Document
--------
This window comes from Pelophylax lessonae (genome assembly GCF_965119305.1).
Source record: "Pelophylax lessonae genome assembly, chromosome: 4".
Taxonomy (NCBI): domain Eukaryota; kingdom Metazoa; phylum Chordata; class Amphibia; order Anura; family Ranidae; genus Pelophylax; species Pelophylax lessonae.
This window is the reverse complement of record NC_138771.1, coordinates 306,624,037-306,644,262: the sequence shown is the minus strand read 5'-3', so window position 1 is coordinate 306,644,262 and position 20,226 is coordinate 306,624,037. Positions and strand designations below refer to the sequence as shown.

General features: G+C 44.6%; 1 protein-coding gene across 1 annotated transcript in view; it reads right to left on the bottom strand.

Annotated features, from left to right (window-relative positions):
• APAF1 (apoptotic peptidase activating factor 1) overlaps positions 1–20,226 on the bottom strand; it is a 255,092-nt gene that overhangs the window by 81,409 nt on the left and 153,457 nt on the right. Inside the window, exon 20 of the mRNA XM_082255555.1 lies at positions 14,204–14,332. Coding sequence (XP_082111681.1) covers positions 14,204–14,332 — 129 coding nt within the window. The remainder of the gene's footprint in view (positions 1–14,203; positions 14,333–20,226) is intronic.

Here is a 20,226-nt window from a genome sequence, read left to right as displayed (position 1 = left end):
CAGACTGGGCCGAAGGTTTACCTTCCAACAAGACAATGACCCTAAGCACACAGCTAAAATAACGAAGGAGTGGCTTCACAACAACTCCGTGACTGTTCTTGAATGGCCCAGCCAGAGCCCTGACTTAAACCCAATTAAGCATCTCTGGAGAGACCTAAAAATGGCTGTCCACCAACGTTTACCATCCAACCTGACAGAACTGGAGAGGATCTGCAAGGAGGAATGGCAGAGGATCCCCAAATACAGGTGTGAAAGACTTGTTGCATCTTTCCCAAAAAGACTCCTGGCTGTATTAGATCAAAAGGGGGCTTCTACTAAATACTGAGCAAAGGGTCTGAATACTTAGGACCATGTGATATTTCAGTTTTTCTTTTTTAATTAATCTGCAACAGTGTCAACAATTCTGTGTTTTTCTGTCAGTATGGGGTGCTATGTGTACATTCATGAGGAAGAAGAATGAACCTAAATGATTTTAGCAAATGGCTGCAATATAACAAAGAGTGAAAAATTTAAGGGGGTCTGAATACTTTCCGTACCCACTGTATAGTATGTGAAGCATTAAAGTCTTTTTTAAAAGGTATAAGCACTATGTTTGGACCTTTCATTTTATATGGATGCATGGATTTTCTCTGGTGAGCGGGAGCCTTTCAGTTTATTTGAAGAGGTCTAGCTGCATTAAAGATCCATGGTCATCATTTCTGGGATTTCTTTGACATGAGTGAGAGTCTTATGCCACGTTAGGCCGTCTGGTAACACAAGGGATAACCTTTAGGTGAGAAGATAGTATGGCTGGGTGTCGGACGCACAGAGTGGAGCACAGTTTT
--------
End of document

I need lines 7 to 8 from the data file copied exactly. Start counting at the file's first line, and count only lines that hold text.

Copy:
• APAF1 (apoptotic peptidase activating factor 1) overlaps positions 1–20,226 on the bottom strand; it is a 255,092-nt gene that overhangs the window by 81,409 nt on the left and 153,457 nt on the right. Inside the window, exon 20 of the mRNA XM_082255555.1 lies at positions 14,204–14,332. Coding sequence (XP_082111681.1) covers positions 14,204–14,332 — 129 coding nt within the window. The remainder of the gene's footprint in view (positions 1–14,203; positions 14,333–20,226) is intronic.

Here is a 20,226-nt window from a genome sequence, read left to right as displayed (position 1 = left end):